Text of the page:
Analysis of seismic design criteria of Santo Domingo Church, a Colonial Heritage of Santiago, Chile

Natalia Jorquera, Jonathan Ruiz, Claudia Torres


DOI: 10.7764/RDLC.16.3.388


Santo Domingo church is analyzed as part of a broader research with the goal of reporting earthquake-resistant features in the masonry architectural heritage of the historic center of Santiago, Chile. Considering that Chile is one of the most seismic countries in the world, it is interesting how some historic buildings built between the XVI and the XVIII century still remain, despite construction with vulnerable building techniques such as unreinforced masonry. Among those buildings, Santo Domingo church is the only one built in stone ashlar and one of the few that has never suffered strong structural damages after earthquakes. Built between 1747 and 1771, this church has withstood around 11 earthquakes of magnitude over 7 without serious mechanical failures. Constructive and structural characteristics of Santo Domingo Church are assessed through historical research, field analysis and tests, damage assessments and finite element analysis. This analysis identifies early earthquake-resistant design criteria of the church, and determines vulnerable areas and their behavior during the last seismic events.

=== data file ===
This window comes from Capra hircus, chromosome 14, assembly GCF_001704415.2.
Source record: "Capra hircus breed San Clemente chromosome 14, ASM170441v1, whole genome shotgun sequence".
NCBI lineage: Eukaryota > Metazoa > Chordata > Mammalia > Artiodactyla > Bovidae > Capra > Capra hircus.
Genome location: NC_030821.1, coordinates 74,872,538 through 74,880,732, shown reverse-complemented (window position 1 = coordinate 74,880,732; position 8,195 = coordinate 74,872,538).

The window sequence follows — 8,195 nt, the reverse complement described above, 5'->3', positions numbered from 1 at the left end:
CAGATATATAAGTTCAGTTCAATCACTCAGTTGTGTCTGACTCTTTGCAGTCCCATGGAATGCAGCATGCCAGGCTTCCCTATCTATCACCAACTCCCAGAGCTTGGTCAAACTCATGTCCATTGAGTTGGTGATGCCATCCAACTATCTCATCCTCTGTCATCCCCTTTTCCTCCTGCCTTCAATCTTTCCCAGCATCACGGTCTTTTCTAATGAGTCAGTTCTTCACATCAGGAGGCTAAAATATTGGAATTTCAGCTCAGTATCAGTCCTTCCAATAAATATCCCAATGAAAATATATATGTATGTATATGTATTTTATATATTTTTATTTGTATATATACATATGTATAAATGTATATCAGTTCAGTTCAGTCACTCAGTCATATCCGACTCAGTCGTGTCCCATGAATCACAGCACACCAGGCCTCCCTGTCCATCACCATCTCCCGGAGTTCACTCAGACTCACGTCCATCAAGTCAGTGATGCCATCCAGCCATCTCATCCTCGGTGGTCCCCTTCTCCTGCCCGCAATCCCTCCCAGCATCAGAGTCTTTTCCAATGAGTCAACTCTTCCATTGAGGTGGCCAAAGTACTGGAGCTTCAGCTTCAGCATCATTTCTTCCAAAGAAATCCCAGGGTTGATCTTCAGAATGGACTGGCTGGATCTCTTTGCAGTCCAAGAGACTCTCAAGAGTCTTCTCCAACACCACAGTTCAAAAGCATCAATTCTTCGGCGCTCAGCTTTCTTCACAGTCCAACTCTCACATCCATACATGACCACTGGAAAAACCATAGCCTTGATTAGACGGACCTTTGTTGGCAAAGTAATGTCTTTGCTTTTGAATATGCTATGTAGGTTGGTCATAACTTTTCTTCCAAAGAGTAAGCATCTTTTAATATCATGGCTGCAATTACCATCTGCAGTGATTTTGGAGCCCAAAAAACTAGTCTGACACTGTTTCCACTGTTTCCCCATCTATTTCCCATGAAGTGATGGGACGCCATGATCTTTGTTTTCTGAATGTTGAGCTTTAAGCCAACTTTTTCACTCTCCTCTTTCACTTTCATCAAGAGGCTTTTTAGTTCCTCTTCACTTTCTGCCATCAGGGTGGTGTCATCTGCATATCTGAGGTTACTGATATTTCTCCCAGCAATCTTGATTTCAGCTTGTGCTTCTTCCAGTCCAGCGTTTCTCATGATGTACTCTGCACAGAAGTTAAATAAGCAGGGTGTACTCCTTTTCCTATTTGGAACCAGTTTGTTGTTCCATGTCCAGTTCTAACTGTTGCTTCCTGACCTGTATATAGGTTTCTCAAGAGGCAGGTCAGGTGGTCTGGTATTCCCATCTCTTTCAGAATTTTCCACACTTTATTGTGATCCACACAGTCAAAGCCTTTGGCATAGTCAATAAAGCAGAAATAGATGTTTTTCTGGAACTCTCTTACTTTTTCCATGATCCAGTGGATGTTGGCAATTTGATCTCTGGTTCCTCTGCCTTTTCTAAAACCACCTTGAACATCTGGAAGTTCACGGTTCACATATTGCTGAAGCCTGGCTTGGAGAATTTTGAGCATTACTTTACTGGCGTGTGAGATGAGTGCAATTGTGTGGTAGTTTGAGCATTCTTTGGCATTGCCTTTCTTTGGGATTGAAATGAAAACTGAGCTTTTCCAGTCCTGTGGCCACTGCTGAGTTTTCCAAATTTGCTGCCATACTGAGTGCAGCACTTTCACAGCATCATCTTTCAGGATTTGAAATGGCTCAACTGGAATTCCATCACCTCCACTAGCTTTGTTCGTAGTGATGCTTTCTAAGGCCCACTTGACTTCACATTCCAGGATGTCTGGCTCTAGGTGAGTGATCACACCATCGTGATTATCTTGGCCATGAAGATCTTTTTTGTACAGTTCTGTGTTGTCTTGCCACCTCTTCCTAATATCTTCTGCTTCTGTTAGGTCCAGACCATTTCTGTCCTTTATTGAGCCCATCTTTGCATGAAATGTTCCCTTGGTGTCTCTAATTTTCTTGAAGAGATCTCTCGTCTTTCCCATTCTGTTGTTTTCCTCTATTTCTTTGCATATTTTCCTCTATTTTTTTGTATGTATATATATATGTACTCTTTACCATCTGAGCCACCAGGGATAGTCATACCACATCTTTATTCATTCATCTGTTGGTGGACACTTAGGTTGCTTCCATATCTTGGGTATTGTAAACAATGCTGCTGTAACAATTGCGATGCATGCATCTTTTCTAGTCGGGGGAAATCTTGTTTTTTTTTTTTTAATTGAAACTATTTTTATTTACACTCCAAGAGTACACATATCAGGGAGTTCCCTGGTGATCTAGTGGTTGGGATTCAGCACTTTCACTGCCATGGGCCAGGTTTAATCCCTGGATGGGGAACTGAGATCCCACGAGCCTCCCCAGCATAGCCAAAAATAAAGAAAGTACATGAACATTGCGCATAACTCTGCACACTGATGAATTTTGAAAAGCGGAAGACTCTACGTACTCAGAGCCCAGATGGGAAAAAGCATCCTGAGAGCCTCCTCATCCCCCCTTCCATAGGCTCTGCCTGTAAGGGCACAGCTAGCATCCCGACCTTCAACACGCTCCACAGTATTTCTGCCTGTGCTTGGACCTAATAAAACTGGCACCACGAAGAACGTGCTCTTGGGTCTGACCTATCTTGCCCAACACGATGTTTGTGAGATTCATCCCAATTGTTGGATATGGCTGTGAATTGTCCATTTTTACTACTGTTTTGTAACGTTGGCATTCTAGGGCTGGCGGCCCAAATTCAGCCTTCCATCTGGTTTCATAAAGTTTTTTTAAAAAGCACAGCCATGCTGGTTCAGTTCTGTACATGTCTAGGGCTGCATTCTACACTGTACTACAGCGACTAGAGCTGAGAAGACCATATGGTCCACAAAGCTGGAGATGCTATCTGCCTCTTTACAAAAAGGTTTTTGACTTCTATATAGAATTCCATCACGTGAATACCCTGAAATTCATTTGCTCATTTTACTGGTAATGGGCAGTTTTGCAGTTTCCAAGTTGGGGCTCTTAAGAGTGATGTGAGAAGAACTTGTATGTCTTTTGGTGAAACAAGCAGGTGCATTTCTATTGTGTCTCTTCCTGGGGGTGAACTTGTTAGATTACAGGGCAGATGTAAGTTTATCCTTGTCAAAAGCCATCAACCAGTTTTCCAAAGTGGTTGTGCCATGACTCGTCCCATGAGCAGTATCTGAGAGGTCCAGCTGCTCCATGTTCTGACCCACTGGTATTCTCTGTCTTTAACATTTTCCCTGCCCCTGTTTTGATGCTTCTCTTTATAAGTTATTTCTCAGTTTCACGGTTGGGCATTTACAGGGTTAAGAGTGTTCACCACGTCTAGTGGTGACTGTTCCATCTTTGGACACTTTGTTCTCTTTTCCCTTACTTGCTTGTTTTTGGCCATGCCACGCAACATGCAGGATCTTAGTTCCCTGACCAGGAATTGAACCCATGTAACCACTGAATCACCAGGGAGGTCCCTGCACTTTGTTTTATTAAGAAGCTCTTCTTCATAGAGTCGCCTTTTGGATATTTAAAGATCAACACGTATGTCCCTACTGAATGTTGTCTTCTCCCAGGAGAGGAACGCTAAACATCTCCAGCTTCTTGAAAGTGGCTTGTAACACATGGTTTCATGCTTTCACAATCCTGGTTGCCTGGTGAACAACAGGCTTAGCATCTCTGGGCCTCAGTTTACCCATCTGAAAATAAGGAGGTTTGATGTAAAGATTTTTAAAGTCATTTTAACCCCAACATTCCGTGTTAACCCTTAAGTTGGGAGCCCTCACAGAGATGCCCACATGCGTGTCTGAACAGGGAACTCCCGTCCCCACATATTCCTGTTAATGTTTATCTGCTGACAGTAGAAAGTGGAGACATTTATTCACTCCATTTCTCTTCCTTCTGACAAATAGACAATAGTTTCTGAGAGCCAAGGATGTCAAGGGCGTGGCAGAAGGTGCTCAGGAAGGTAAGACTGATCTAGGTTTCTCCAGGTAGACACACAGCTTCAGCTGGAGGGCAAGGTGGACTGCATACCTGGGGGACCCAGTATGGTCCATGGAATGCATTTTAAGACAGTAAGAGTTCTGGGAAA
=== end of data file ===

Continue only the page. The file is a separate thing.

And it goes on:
earthquake-resistant features, Colonial heritage, historical buildings, constructive-structural analysis, seismic vulnerability.

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